'Call and write the president': The government shutdown could mean more food-poisoning outbreaks

fda inspector eggsA United States Department of Agriculture inspector checks eggs at Maine Contract Farming, Thursday, July 1, 2010, in Turner, Maine. New England's largest egg farm is taking steps to show it has improved care of its hens after reaching a settlement over allegations its birds were mistreatedAP Photo/Robert F. Bukaty

  • The government shutdown is now in day 18.
  • As part of the shutdown, may of the Food and Drug Administration's food inspection duties are not being conducted.
  • The US Department of Agriculture's Food Safety and Inspection Service is still operational, but employees are not getting paid.
  • According to Bill Marler, an attorney specializing in food-poisoning outbreaks, these changes could lead to problems and possibly more food poisoning outbreaks.

The government shutdown could lead to an unlikely negative consequence: more food-poisoning outbreaks.

With the fight over President Donald Trump's demands for a wall along the US-Mexico border dragging on into day 18, some food-safety functions of the US government are going untended. According to one expert, the shutdown's effects should make Americans concerned about food-poisoning outbreaks.

There are two major agencies that oversee food-safety inspections in the US: the Food and Drug Administration (FDA), a division of the Department of Health and Human Services, and the Food Safety and Inspection Service (FSIS), a division of the US Department of Agriculture (USDA).

The FSIS oversees inspections of meat, poultry, and eggs while the FDA looks after the rest - everything from cheese to lettuce to bread.

According to the USDA's shutdown plan, FSIS employees are deemed "essential," and inspections conducted by the agency will continue. But employees doing those inspections are not paid.

By contrast, the FDA's plan determined that while limited inspections will continue during the shutdown - such as inspections of imported foods - a majority of food operations are shut down.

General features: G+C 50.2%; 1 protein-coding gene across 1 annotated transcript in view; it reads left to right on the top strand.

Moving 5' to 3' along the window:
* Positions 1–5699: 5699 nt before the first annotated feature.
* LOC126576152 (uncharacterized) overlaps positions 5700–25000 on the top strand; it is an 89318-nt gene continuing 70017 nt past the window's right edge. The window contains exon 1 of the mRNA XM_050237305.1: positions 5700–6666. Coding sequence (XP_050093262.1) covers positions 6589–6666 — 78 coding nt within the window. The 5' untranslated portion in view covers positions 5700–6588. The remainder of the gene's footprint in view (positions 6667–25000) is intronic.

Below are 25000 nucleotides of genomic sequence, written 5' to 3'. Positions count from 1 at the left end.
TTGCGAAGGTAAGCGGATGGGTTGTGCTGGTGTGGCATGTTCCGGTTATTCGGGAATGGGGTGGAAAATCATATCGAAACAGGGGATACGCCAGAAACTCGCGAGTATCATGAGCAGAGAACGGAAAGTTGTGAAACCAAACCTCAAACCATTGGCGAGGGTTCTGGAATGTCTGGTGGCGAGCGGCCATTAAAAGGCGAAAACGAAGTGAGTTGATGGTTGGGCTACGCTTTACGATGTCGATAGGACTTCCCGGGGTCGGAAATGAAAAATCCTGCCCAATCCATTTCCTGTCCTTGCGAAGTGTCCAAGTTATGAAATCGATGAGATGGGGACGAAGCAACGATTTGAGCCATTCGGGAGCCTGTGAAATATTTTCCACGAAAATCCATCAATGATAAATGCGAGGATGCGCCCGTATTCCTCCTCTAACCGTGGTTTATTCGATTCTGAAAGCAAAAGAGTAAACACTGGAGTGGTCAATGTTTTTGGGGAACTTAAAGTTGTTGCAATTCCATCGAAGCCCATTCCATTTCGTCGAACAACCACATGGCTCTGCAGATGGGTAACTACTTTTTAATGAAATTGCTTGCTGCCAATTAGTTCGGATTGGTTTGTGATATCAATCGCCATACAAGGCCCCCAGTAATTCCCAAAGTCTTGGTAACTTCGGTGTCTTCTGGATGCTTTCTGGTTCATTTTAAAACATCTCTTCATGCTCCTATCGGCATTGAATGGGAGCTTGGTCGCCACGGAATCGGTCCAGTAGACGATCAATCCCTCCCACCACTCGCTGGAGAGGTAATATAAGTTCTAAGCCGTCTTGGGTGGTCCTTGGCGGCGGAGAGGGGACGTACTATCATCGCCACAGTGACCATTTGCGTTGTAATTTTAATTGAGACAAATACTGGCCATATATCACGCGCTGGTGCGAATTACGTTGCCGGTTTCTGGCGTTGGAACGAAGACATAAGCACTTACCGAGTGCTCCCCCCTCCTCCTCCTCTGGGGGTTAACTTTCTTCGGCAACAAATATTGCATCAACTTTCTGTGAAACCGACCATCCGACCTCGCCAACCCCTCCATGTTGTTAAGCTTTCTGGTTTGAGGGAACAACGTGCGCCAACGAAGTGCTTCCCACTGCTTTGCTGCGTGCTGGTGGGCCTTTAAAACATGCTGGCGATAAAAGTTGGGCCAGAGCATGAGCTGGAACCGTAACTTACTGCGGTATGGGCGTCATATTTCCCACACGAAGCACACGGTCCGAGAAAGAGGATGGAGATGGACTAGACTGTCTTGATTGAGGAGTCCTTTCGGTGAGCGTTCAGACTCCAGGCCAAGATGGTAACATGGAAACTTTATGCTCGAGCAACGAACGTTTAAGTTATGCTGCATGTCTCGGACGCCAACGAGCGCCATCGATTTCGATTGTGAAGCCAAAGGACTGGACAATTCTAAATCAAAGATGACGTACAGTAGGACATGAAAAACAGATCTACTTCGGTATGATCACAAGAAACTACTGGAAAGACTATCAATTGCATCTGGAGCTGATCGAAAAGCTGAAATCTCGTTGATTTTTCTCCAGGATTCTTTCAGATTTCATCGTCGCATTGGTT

Read more: The effects of the shutdown are only going to get exponentially worse as the fight drags on

"FDA would be unable to support some routine regulatory and compliance activities," the FDA plan said. "This includes some medical product, animal drug, and most food related activities. FDA will also pause routine establishment inspections, cosmetics and nutrition work, and many ongoing research activities."

In addition, the FDA deemed that employees responsible for responding to outbreaks of foodborne illness are essential. But those measures are for response, rather than the inspections that could prevent a future outbreak.

"I'd say you should be very worried about your food safety, in part because the work that's not being done right now is the work that's needed to prevent the next outbreak of foodborne illness," Sarah Sorscher, deputy director of regulatory affairs at the consumer watchdog Center for Science in the Public Interest, told Public Radio International.

According to the FDA's plan, 41% of all employees are on furlough, meaning the workers are not receiving pay and are barred from coming to work.

But even those FSIS and FDA employees that are still on the job are facing potential financial woes due to the lack of pay. Already employees in other agencies, such as the TSA, are starting to call in sick, and problems in those departments are adding up.

Bill Marler, an attorney specializing in food-poisoning outbreaks who has won more than $600 million for clients in foodborne-illness cases, pointed out that the real possibility of not receiving a paycheck on January 15 is also likely affecting the inspectors who do remain on the job.

"Seriously, can we expect, as the shutdown stumbles into week two, that inspectors' focus are solely on preventing the next E. coli, Salmonella or Listeria outbreak?" Marler wrote in a blog post.

When asked by Business Insider what people could do to avoid another food-poisoning outbreak, Marler had just one suggestion.

"Call and write the president," Marler said in an email on Tuesday.

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